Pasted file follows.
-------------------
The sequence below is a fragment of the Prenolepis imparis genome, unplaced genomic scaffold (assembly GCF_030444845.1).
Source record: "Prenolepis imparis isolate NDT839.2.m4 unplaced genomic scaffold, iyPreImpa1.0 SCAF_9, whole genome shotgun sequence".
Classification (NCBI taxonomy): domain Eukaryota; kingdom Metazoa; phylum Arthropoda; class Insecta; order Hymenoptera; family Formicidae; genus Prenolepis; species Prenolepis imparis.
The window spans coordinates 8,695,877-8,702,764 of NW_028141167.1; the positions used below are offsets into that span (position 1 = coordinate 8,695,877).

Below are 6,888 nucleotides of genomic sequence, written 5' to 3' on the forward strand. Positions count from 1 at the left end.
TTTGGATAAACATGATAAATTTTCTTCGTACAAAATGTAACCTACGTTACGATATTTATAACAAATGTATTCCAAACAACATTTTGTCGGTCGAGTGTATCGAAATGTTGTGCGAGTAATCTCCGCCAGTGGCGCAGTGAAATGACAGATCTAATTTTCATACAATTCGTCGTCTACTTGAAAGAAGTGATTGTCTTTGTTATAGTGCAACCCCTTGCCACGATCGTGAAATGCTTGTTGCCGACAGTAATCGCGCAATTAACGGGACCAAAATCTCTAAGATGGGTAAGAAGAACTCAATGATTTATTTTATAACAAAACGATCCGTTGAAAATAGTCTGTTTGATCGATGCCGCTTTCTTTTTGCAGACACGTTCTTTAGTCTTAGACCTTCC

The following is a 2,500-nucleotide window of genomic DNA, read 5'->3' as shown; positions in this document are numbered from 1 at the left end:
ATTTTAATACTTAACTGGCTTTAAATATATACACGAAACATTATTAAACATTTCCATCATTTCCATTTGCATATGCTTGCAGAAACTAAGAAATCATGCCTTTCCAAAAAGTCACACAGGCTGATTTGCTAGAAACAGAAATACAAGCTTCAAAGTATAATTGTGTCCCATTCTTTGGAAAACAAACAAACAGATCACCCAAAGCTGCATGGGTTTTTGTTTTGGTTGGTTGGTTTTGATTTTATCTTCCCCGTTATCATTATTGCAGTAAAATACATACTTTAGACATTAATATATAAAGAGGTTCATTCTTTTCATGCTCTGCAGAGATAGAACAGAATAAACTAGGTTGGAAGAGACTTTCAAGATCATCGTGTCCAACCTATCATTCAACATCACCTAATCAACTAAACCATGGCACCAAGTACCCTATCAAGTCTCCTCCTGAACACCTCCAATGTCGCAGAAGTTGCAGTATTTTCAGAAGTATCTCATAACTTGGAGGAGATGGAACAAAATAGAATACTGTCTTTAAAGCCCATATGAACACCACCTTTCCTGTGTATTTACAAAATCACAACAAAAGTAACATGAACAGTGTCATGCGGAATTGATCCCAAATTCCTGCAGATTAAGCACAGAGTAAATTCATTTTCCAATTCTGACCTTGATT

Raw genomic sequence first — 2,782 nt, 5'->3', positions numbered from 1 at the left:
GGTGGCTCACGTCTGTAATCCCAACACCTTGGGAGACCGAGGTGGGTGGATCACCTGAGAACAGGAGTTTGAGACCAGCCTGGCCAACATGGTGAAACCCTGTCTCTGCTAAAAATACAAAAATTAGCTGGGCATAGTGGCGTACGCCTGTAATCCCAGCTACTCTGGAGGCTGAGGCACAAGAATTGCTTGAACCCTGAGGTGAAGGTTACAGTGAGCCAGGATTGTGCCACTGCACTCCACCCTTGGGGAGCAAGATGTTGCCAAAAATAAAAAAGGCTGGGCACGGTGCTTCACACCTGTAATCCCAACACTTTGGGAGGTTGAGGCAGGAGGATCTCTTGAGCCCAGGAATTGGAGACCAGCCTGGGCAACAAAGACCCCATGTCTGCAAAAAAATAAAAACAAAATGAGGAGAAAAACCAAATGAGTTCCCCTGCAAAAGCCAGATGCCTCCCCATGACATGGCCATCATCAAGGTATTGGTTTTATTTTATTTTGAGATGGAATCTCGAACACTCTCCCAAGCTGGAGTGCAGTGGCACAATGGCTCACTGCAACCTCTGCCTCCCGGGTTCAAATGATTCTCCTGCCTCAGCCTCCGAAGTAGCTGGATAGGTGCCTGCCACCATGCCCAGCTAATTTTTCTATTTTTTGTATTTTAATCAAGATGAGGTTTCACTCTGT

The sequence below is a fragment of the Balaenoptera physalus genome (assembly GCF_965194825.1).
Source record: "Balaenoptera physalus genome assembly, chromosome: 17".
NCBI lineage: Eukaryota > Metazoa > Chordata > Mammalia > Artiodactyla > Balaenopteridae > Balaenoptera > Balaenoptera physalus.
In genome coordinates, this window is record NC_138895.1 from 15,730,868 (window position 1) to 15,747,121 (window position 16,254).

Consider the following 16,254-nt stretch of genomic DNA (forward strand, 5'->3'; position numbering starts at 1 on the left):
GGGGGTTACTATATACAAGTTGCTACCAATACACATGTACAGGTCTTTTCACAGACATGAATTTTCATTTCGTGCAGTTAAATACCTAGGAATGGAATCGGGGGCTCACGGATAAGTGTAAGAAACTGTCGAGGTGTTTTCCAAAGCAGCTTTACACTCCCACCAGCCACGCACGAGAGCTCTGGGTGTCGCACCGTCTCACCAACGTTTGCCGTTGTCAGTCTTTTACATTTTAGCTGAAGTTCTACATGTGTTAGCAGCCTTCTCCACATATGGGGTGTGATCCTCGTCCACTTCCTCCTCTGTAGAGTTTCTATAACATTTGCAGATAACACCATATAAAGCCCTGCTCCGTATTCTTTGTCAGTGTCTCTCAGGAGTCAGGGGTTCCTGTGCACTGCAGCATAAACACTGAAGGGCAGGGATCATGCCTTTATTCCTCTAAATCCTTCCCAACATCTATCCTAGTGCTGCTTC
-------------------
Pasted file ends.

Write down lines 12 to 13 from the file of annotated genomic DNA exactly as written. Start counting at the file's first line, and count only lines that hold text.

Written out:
Source record: "Balaenoptera physalus genome assembly, chromosome: 17".
NCBI lineage: Eukaryota > Metazoa > Chordata > Mammalia > Artiodactyla > Balaenopteridae > Balaenoptera > Balaenoptera physalus.